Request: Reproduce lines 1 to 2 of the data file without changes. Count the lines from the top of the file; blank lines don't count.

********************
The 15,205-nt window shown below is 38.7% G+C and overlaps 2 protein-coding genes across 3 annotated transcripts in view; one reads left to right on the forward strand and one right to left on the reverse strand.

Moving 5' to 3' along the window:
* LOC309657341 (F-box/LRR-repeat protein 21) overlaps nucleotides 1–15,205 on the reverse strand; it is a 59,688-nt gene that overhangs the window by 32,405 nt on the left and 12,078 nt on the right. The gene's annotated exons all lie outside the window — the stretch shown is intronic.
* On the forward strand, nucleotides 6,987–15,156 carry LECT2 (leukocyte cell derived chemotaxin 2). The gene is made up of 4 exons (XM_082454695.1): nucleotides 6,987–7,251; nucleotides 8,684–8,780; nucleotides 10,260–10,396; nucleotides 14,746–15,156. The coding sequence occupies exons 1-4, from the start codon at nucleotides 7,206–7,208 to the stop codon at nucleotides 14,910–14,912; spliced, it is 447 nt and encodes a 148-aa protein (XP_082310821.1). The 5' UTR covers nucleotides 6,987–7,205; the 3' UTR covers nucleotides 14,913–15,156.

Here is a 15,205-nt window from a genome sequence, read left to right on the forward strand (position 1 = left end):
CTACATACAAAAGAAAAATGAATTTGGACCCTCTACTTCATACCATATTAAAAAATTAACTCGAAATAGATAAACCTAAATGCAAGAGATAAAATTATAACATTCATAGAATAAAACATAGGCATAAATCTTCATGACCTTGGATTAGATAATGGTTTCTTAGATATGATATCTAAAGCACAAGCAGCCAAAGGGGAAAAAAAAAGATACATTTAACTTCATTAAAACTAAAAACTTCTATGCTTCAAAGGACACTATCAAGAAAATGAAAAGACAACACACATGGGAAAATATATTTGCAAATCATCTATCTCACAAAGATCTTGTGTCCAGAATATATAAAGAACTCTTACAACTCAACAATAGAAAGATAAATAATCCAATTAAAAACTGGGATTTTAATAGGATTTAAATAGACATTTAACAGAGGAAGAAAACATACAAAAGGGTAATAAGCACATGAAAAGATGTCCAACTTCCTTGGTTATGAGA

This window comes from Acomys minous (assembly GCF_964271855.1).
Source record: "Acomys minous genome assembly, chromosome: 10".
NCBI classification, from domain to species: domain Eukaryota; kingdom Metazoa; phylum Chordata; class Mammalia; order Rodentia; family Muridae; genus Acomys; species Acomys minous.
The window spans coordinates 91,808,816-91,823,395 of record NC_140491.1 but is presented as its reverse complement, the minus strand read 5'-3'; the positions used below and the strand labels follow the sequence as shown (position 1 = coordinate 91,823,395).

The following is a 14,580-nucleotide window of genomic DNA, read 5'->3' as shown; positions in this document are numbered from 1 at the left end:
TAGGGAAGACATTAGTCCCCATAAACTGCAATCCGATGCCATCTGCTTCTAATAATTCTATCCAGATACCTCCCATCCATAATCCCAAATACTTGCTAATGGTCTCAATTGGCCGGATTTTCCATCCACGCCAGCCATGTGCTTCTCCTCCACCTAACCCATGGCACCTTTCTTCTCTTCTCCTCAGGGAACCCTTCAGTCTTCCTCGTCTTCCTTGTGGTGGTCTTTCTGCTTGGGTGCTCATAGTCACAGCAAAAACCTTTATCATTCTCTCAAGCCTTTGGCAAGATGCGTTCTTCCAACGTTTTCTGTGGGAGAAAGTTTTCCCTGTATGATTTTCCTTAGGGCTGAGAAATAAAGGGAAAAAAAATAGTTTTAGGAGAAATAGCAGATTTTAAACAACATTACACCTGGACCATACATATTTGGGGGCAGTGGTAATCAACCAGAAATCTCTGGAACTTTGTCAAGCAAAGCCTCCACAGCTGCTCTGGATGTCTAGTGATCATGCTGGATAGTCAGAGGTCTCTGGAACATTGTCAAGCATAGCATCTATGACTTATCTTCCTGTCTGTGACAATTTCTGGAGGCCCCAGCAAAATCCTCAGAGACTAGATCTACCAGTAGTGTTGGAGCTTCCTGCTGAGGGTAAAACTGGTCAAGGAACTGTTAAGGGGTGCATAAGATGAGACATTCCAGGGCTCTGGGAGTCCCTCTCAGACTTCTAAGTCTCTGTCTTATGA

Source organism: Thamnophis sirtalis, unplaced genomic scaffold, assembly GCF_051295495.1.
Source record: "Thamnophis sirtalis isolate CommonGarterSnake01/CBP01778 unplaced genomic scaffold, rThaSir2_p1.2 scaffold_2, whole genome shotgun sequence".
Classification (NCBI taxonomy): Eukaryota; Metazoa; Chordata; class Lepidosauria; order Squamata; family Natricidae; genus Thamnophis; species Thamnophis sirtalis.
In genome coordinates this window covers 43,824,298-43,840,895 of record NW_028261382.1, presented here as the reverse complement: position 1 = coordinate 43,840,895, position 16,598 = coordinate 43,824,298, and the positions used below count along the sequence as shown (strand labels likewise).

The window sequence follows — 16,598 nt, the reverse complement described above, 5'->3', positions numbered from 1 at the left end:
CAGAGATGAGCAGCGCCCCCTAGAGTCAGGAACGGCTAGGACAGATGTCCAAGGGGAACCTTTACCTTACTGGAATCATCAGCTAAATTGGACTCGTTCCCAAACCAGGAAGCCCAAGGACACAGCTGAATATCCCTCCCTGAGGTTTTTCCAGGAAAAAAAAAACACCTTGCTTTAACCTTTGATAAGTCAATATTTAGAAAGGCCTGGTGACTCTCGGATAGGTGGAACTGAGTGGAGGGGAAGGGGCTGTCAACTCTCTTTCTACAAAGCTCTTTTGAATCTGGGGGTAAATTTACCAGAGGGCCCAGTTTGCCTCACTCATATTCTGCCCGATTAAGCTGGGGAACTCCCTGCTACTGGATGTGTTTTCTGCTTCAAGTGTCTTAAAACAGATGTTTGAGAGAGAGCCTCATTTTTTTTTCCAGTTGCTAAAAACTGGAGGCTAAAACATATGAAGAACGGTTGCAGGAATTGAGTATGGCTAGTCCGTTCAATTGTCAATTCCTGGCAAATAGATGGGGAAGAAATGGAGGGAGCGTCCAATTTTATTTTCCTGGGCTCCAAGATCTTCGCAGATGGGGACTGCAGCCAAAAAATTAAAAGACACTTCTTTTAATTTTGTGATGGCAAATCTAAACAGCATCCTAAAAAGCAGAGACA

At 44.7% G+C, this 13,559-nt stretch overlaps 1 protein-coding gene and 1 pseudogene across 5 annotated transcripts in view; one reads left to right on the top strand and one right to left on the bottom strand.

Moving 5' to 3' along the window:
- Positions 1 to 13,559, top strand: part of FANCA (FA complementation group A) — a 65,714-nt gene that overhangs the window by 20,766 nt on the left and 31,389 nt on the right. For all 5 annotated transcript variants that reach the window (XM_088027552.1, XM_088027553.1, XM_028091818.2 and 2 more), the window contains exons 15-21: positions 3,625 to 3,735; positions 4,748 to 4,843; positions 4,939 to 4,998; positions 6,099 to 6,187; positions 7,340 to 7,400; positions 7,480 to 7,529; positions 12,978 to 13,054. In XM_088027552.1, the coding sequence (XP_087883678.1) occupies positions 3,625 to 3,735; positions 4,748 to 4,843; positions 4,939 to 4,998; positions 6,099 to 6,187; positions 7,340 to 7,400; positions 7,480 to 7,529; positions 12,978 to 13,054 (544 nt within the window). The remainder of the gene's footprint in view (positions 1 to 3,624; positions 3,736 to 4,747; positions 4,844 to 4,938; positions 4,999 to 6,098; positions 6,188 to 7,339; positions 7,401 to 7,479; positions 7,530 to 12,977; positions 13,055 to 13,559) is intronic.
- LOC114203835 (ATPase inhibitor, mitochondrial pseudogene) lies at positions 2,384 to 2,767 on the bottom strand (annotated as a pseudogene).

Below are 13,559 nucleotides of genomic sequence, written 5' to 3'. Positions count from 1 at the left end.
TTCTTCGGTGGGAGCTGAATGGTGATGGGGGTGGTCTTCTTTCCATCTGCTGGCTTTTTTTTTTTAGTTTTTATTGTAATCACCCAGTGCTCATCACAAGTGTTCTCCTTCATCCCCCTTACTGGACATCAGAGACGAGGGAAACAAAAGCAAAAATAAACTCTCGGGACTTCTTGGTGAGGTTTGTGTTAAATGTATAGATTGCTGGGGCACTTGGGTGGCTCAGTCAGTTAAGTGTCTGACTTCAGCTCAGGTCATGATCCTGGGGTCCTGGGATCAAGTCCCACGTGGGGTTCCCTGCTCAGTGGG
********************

The 15,205-nt window shown below is 38.7% G+C and overlaps 2 protein-coding genes across 3 annotated transcripts in view; one reads left to right on the forward strand and one right to left on the reverse strand.

Moving 5' to 3' along the window: